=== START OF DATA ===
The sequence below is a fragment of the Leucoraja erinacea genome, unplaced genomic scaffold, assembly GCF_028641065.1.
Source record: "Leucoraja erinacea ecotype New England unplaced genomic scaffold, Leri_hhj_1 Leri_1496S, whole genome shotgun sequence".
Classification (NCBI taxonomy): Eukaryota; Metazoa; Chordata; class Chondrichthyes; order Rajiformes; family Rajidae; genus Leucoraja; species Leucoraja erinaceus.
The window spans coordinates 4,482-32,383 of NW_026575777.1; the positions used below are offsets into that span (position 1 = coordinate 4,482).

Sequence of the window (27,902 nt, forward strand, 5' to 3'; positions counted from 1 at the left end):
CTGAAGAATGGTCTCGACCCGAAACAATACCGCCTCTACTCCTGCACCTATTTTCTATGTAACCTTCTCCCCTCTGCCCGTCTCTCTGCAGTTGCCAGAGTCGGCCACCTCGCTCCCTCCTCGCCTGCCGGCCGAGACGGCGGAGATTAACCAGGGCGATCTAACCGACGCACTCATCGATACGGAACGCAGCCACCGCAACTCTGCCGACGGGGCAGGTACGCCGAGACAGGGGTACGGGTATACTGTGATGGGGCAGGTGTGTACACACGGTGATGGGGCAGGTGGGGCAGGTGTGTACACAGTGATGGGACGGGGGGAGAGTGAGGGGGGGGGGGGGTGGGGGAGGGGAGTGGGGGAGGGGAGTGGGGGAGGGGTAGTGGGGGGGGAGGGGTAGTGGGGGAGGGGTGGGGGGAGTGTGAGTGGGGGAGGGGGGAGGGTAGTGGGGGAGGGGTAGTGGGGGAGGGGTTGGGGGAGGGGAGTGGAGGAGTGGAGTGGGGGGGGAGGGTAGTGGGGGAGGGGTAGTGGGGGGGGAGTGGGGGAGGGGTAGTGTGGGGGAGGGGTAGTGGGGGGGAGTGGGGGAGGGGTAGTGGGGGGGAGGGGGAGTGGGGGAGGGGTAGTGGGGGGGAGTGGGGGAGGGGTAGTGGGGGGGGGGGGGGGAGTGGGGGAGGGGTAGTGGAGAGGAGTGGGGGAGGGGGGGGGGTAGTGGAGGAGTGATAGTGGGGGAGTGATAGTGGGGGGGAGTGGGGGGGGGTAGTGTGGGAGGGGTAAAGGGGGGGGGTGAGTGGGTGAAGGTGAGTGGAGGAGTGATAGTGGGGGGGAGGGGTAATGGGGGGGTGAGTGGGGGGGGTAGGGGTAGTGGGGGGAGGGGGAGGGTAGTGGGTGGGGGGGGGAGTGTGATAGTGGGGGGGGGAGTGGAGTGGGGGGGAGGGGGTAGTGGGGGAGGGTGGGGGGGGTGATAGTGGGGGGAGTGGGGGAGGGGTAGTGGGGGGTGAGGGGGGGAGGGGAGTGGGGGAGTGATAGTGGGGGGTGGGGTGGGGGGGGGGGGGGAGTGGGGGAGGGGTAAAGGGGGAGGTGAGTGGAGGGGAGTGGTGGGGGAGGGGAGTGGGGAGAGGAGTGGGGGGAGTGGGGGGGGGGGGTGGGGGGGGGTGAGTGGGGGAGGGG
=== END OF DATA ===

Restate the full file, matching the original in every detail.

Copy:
The sequence below is a fragment of the Leucoraja erinacea genome, unplaced genomic scaffold, assembly GCF_028641065.1.
Source record: "Leucoraja erinacea ecotype New England unplaced genomic scaffold, Leri_hhj_1 Leri_1496S, whole genome shotgun sequence".
Classification (NCBI taxonomy): Eukaryota; Metazoa; Chordata; class Chondrichthyes; order Rajiformes; family Rajidae; genus Leucoraja; species Leucoraja erinaceus.
The window spans coordinates 4,482-32,383 of NW_026575777.1; the positions used below are offsets into that span (position 1 = coordinate 4,482).

Sequence of the window (27,902 nt, forward strand, 5' to 3'; positions counted from 1 at the left end):
CTGAAGAATGGTCTCGACCCGAAACAATACCGCCTCTACTCCTGCACCTATTTTCTATGTAACCTTCTCCCCTCTGCCCGTCTCTCTGCAGTTGCCAGAGTCGGCCACCTCGCTCCCTCCTCGCCTGCCGGCCGAGACGGCGGAGATTAACCAGGGCGATCTAACCGACGCACTCATCGATACGGAACGCAGCCACCGCAACTCTGCCGACGGGGCAGGTACGCCGAGACAGGGGTACGGGTATACTGTGATGGGGCAGGTGTGTACACACGGTGATGGGGCAGGTGGGGCAGGTGTGTACACAGTGATGGGACGGGGGGAGAGTGAGGGGGGGGGGGGGTGGGGGAGGGGAGTGGGGGAGGGGAGTGGGGGAGGGGTAGTGGGGGGGGAGGGGTAGTGGGGGAGGGGTGGGGGGAGTGTGAGTGGGGGAGGGGGGAGGGTAGTGGGGGAGGGGTAGTGGGGGAGGGGTTGGGGGAGGGGAGTGGAGGAGTGGAGTGGGGGGGGAGGGTAGTGGGGGAGGGGTAGTGGGGGGGGAGTGGGGGAGGGGTAGTGTGGGGGAGGGGTAGTGGGGGGGAGTGGGGGAGGGGTAGTGGGGGGGAGGGGGAGTGGGGGAGGGGTAGTGGGGGGGAGTGGGGGAGGGGTAGTGGGGGGGGGGGGGGGAGTGGGGGAGGGGTAGTGGAGAGGAGTGGGGGAGGGGGGGGGGTAGTGGAGGAGTGATAGTGGGGGAGTGATAGTGGGGGGGAGTGGGGGGGGGTAGTGTGGGAGGGGTAAAGGGGGGGGGTGAGTGGGTGAAGGTGAGTGGAGGAGTGATAGTGGGGGGGAGGGGTAATGGGGGGGTGAGTGGGGGGGGTAGGGGTAGTGGGGGGAGGGGGAGGGTAGTGGGTGGGGGGGGGAGTGTGATAGTGGGGGGGGGAGTGGAGTGGGGGGGAGGGGGTAGTGGGGGAGGGTGGGGGGGGTGATAGTGGGGGGAGTGGGGGAGGGGTAGTGGGGGGTGAGGGGGGGAGGGGAGTGGGGGAGTGATAGTGGGGGGTGGGGTGGGGGGGGGGGGGGAGTGGGGGAGGGGTAAAGGGGGAGGTGAGTGGAGGGGAGTGGTGGGGGAGGGGAGTGGGGAGAGGAGTGGGGGGAGTGGGGGGGGGGGGTGGGGGGGGGTGAGTGGGGGAGGGG